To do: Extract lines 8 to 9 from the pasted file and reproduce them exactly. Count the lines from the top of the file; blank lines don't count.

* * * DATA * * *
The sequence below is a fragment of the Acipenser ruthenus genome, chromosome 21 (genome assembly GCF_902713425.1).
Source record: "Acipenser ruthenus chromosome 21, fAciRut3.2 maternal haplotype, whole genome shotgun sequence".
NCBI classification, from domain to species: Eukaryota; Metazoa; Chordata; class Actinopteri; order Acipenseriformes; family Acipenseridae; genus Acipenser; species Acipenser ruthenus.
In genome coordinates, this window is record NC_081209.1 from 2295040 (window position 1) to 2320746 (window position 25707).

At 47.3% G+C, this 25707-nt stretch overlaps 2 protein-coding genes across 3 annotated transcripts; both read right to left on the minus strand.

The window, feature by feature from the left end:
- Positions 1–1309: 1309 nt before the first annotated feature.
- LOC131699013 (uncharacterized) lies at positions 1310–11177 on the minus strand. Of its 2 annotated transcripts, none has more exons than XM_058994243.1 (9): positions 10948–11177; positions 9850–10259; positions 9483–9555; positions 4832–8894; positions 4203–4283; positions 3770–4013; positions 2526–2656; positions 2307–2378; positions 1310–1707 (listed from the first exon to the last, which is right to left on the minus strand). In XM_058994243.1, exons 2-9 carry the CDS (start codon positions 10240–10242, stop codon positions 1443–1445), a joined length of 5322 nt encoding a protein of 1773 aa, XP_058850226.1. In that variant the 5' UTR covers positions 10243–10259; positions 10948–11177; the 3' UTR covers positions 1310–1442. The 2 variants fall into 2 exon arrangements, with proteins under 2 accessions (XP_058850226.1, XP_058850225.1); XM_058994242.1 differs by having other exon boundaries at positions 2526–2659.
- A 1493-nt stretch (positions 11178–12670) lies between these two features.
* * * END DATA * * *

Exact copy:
- LOC131699013 (uncharacterized) lies at positions 1310–11177 on the minus strand. Of its 2 annotated transcripts, none has more exons than XM_058994243.1 (9): positions 10948–11177; positions 9850–10259; positions 9483–9555; positions 4832–8894; positions 4203–4283; positions 3770–4013; positions 2526–2656; positions 2307–2378; positions 1310–1707 (listed from the first exon to the last, which is right to left on the minus strand). In XM_058994243.1, exons 2-9 carry the CDS (start codon positions 10240–10242, stop codon positions 1443–1445), a joined length of 5322 nt encoding a protein of 1773 aa, XP_058850226.1. In that variant the 5' UTR covers positions 10243–10259; positions 10948–11177; the 3' UTR covers positions 1310–1442. The 2 variants fall into 2 exon arrangements, with proteins under 2 accessions (XP_058850226.1, XP_058850225.1); XM_058994242.1 differs by having other exon boundaries at positions 2526–2659.
- A 1493-nt stretch (positions 11178–12670) lies between these two features.